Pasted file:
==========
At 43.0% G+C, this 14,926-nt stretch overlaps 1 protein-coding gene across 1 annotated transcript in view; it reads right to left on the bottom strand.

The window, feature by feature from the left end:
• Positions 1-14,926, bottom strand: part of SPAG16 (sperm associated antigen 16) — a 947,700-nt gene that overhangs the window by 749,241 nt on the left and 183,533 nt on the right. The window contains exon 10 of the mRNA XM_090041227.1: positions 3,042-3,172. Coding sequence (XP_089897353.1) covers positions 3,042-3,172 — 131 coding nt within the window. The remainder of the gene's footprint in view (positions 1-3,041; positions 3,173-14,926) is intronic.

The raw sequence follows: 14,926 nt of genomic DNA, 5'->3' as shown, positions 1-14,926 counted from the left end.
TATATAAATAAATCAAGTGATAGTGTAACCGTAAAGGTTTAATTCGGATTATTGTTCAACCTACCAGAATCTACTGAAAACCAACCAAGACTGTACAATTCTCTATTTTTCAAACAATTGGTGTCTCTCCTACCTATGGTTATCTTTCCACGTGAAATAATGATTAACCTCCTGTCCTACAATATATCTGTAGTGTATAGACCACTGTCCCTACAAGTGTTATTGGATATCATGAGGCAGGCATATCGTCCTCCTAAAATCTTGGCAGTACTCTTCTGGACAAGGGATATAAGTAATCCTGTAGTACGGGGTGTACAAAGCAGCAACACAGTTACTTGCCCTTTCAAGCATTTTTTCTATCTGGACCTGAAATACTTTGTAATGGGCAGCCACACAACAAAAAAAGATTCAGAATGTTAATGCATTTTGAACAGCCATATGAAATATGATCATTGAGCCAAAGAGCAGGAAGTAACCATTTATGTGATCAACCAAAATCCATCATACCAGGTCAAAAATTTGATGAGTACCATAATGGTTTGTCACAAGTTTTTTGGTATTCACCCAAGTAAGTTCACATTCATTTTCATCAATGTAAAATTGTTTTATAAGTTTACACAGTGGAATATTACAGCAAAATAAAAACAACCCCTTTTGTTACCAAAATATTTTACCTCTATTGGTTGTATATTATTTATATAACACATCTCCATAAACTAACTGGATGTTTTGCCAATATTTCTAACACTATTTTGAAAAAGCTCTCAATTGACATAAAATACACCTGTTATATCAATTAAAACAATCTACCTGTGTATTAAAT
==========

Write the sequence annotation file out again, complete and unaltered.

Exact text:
At 43.0% G+C, this 14,926-nt stretch overlaps 1 protein-coding gene across 1 annotated transcript in view; it reads right to left on the bottom strand.

The window, feature by feature from the left end:
• Positions 1-14,926, bottom strand: part of SPAG16 (sperm associated antigen 16) — a 947,700-nt gene that overhangs the window by 749,241 nt on the left and 183,533 nt on the right. The window contains exon 10 of the mRNA XM_090041227.1: positions 3,042-3,172. Coding sequence (XP_089897353.1) covers positions 3,042-3,172 — 131 coding nt within the window. The remainder of the gene's footprint in view (positions 1-3,041; positions 3,173-14,926) is intronic.

The raw sequence follows: 14,926 nt of genomic DNA, 5'->3' as shown, positions 1-14,926 counted from the left end.
TATATAAATAAATCAAGTGATAGTGTAACCGTAAAGGTTTAATTCGGATTATTGTTCAACCTACCAGAATCTACTGAAAACCAACCAAGACTGTACAATTCTCTATTTTTCAAACAATTGGTGTCTCTCCTACCTATGGTTATCTTTCCACGTGAAATAATGATTAACCTCCTGTCCTACAATATATCTGTAGTGTATAGACCACTGTCCCTACAAGTGTTATTGGATATCATGAGGCAGGCATATCGTCCTCCTAAAATCTTGGCAGTACTCTTCTGGACAAGGGATATAAGTAATCCTGTAGTACGGGGTGTACAAAGCAGCAACACAGTTACTTGCCCTTTCAAGCATTTTTTCTATCTGGACCTGAAATACTTTGTAATGGGCAGCCACACAACAAAAAAAGATTCAGAATGTTAATGCATTTTGAACAGCCATATGAAATATGATCATTGAGCCAAAGAGCAGGAAGTAACCATTTATGTGATCAACCAAAATCCATCATACCAGGTCAAAAATTTGATGAGTACCATAATGGTTTGTCACAAGTTTTTTGGTATTCACCCAAGTAAGTTCACATTCATTTTCATCAATGTAAAATTGTTTTATAAGTTTACACAGTGGAATATTACAGCAAAATAAAAACAACCCCTTTTGTTACCAAAATATTTTACCTCTATTGGTTGTATATTATTTATATAACACATCTCCATAAACTAACTGGATGTTTTGCCAATATTTCTAACACTATTTTGAAAAAGCTCTCAATTGACATAAAATACACCTGTTATATCAATTAAAACAATCTACCTGTGTATTAAAT